This question was brought up during a Standards discussion, which should revolve around SOLID Principles for Object Oriented Development.
In your experiences, have you seen benefits or drawbacks in either code readability or performance based on whether variables are passed ByRef vs Module-Level Variable?
Obviously: If a method calls a submethod, which will not only use but also modify a parameter, it should be passed as a reference pointer (aka: ByRef).
Based on this logic, some in my discussion are very strict to never use module-level variables.
In response, I say we have a toolbox and should know when to use what tool. For example, a sub declares a variable. That sub calls a function, which calls a sub, which calls a function, which calls a sub, etc etc, and eventually that variable is changed 10 methods down the line.
I'd say make that variable a module level, whereas some say pass it ByRef through your tree of methods.
So where is the line when examining SOLID OOP Principles?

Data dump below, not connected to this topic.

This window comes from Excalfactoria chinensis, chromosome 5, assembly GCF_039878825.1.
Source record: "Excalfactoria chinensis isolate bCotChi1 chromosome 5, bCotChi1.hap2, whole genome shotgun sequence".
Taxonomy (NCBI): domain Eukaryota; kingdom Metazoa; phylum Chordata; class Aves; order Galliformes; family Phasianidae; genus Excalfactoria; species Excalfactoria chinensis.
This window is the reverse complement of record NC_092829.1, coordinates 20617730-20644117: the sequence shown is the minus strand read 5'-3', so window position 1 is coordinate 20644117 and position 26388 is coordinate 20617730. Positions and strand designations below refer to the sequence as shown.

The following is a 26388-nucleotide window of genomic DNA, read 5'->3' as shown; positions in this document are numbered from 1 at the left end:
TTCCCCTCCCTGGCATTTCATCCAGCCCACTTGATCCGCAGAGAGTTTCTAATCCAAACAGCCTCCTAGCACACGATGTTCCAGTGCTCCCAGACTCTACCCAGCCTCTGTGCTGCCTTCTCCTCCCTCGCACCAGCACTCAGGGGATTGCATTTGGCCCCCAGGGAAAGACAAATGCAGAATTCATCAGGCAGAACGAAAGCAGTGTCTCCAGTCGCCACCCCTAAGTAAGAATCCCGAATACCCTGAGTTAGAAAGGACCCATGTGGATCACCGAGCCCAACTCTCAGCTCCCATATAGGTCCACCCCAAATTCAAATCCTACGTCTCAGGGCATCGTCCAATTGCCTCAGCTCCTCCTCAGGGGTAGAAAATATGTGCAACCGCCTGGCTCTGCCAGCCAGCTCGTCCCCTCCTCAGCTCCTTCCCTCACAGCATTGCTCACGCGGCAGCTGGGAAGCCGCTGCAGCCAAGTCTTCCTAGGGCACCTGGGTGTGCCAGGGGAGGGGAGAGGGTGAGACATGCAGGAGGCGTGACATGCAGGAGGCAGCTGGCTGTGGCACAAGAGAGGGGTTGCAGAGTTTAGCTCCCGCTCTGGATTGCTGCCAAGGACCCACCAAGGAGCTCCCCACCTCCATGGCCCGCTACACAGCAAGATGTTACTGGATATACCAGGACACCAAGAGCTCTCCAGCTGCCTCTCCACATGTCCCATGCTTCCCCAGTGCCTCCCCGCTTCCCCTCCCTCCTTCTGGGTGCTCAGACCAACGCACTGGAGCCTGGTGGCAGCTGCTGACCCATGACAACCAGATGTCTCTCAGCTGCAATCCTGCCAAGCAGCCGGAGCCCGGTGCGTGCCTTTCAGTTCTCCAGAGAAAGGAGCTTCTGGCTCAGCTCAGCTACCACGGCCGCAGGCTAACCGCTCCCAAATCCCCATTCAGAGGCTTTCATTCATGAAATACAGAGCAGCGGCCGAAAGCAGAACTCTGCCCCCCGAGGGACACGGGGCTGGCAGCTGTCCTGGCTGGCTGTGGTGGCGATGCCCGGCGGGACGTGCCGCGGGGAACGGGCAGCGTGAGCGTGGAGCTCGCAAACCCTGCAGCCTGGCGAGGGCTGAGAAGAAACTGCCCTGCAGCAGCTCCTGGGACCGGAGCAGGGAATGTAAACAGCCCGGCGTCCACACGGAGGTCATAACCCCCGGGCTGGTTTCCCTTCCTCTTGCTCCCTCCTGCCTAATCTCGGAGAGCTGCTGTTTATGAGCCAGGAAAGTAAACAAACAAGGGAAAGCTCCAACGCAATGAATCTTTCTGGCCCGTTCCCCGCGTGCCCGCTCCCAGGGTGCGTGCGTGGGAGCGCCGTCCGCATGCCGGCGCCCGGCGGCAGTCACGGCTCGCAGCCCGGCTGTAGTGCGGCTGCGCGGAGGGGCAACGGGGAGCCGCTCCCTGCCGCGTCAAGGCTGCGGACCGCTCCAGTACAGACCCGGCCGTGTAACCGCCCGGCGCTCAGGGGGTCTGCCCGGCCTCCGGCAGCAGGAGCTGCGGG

Do you go with an extreme?:
Never use ByRef, or Never use Module-level Variables.
Or do you set a routine depth?:
1-method, always ByRef; 2 deep, consider it; 3-depth, Module-level Variable.
Or maybe a Branching Principle?:
If, in your list of methods, the variable is really only updated in one place then passed ByRef all the way back up to the original... ByRef them all. But if the variable is changed during multiple stages in multiple branches of the tree of methods, make it a module level.
If the latter is the case, should that also mean 20 methods down the line, ByRef all the way back up to the original is still fine? Or maybe a hybrid of these possible rules. What's your take on it?